It would have been a far more exciting visit had I somehow snuck past the armed guards and captured readings from the casks suggesting significant radiation emissions, I guess… though what it would demonstrate is that you probably shouldn’t sneak in and stand too close to those casks. Better might have been to use Safecast’s new hexacopter-mounted drone to fly a bGeigie over the casks, though I can only imagine what sort of response that might have prompted from the guards.
While I’m reassured that there’s no measurable elevated levels of radiation at Yankee Rowe, it still seems like a weird state of affairs that Yankee’s waste is going to remain on a hillside by a reservoir for the foreseeable future, protected by armed guards. (The real estate listings for property owned by Yankee Atomic Energy Corporation are pretty wonderful – “Special Considerations: An independent spent fuel storage installation (ISFSI) associated with the previous operation of the Yankee Rowe Plant is located in the former plant area and remains under a U.S. Nuclear Regulatory Commission license. Future ownership of the 300 meter buffer surrounding the ISFSI will be negotiated as part of the property disposition.”)
And there’s lots of sites like Yankee Rowe that already exist, and more on the way. The map above, from Jeff McMahon at Forbes, shows sites in the US where nuclear fuel is stored in pools or dry casks. And more plants are shutting down – Yankee Rowe’s sister plant, Vermont Yankee, announced closure this week to speculation that nuclear plants aren’t affordable given the low cost of natural gas. Of course, given the realization that cleaning up Yankee Rowe has cost 16 times what the plant to build and will continue until the waste is in a permanent repository might give natural gas advocates pause – will we have similar discussions of the problems of remediating fracking sites in a few years or a few decades?
Projects like Safecast – and the projects I’m exploring this coming year under the heading of citizen infrastructure monitoring – have a challenge. Most participants aren’t going to uncover Ed Snowden-calibre information by driving around with a geiger counter or mapping wells in their communities. Lots of data collected is going to reveal that governments and corporations are doing their jobs, as my data suggests. It’s easy to track a path between collecting groundbreaking data and getting involved with deeper civic and political issues – will collecting data that the local nuclear plant is apparently safe get me more involved with issues of nuclear waste disposal?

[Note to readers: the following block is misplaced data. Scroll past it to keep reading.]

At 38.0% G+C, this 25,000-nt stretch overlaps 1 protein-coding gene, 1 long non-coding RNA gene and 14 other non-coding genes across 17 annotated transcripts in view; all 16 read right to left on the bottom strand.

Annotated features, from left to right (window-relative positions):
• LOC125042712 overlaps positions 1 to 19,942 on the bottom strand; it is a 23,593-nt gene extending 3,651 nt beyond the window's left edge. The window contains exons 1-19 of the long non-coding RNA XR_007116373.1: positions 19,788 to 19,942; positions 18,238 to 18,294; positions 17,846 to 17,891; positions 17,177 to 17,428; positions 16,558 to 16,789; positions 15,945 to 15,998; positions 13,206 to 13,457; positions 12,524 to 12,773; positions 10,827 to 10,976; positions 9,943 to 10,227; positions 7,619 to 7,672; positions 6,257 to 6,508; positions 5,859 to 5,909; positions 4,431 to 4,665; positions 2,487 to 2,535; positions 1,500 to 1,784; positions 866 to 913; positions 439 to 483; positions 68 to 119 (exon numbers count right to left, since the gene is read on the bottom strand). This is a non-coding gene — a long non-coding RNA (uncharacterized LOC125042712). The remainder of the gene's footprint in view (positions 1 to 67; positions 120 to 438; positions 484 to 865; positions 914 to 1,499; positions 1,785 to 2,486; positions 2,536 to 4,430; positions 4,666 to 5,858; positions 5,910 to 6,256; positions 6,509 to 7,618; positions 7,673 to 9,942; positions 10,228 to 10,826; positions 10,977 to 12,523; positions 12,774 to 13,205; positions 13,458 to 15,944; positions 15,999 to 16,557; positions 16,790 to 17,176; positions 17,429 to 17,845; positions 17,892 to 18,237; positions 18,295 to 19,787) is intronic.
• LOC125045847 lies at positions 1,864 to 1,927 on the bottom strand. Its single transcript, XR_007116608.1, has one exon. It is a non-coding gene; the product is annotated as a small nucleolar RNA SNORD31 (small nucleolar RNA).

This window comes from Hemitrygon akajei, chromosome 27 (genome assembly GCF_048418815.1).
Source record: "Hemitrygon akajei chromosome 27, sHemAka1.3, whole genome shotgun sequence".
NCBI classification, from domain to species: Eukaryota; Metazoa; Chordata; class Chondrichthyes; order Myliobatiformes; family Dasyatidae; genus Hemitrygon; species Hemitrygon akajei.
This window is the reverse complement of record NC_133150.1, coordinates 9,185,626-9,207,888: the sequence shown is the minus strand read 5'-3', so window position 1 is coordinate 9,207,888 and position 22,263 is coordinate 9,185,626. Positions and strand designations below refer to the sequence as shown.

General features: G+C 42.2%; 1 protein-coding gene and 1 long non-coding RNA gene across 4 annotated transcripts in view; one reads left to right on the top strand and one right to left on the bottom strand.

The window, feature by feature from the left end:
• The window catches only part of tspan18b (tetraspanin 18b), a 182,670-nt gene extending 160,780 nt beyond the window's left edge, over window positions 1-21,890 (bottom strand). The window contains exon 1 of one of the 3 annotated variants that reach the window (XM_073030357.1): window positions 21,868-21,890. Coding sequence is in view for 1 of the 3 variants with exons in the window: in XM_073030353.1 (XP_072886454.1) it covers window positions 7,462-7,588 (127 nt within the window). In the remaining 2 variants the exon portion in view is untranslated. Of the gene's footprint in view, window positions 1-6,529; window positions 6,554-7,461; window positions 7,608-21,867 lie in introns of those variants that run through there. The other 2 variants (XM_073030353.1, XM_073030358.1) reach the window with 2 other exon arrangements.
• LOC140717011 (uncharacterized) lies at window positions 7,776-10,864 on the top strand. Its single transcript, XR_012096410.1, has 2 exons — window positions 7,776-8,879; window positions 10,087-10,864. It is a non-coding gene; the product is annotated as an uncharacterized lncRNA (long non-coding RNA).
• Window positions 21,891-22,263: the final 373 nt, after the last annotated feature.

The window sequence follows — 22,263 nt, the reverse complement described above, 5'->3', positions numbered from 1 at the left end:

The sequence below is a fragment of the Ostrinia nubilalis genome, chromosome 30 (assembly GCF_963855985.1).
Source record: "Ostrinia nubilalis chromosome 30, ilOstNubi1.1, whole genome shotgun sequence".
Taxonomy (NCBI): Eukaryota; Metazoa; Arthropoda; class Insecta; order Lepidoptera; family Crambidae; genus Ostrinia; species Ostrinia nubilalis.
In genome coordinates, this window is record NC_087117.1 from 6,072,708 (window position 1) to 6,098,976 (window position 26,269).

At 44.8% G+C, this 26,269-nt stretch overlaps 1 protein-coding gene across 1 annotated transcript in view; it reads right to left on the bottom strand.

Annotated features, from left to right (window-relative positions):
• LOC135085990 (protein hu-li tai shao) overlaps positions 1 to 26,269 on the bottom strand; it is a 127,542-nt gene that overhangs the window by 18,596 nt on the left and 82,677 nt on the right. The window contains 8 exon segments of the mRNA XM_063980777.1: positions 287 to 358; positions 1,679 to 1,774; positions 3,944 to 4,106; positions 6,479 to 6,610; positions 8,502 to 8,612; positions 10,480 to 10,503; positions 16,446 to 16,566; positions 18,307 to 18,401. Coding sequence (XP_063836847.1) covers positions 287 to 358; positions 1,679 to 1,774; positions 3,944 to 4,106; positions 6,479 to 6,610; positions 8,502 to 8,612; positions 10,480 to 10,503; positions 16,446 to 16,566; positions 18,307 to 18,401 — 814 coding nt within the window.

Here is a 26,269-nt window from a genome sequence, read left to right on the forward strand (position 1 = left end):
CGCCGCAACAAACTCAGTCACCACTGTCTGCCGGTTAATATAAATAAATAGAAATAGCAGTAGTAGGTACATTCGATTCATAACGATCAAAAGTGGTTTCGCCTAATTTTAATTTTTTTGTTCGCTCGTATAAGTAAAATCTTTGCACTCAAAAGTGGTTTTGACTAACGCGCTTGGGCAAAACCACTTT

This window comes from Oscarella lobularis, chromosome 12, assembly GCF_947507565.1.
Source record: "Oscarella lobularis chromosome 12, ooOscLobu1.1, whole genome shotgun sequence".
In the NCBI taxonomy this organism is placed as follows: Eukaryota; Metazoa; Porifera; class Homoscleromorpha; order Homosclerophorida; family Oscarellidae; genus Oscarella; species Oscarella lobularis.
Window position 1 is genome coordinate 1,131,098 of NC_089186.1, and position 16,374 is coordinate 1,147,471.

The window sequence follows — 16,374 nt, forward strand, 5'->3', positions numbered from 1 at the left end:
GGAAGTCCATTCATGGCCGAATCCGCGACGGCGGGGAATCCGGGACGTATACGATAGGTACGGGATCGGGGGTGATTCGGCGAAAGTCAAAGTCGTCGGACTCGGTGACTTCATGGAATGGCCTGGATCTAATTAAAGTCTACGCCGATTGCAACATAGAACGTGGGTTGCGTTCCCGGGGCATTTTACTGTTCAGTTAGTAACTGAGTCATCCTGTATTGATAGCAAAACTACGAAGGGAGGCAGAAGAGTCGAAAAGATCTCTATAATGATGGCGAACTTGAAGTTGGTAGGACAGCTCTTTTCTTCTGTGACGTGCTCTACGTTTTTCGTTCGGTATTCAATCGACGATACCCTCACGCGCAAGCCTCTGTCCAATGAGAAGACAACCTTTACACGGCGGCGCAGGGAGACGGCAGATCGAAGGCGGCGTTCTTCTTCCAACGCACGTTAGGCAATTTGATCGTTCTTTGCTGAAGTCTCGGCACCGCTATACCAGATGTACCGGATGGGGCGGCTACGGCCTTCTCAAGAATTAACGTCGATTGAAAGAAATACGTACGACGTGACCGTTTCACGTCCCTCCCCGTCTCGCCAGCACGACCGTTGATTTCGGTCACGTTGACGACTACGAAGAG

It just might. One of the great potentials of citizen science and citizen infrastructure monitoring is the possibility of reducing the exotic to the routine. I suspect my vague unease about the safety of nuclear waste on a hillside is similar to the distaste people feel for casks of spent fuel passing through their towns on the way to a storage site. I feel a lot more comfortable with Yankee Rowe having read up on the measures taken to encase the waste in casks, and with the ability to verify radiation levels near the site. (Actually, being confronted by heavily armed men also reassures me.) I’m more persuaded that regional storage facilities are a good idea than I was before my experiment and reading yesterday – my opinion previously would have been based more on a kneejerk fear of radioactivity than consideration of other options. (The compact argument: if we’ve got fuel in hundreds of sites around the US, each protected by surveillance cameras and security teams, it seems a lot more efficient to concentrate that problem into a small number of very-well secured sites.)
If the straightforward motivation for citizen science and citizen monitoring is the hope of making a great discovery, maybe we need to think about how to make these activities routine, an ongoing civic ritual that’s as much a public duty as voting. Monitoring a geiger counter that never jumps over 40 counts per minute isn’t the most exciting experiment you can conduct, but it might be one that turns a plan like Yucca Mountain into one we can discuss reasonably, not one that triggers an understandable, if unhelpful, emotional reaction of “not in my backyard.”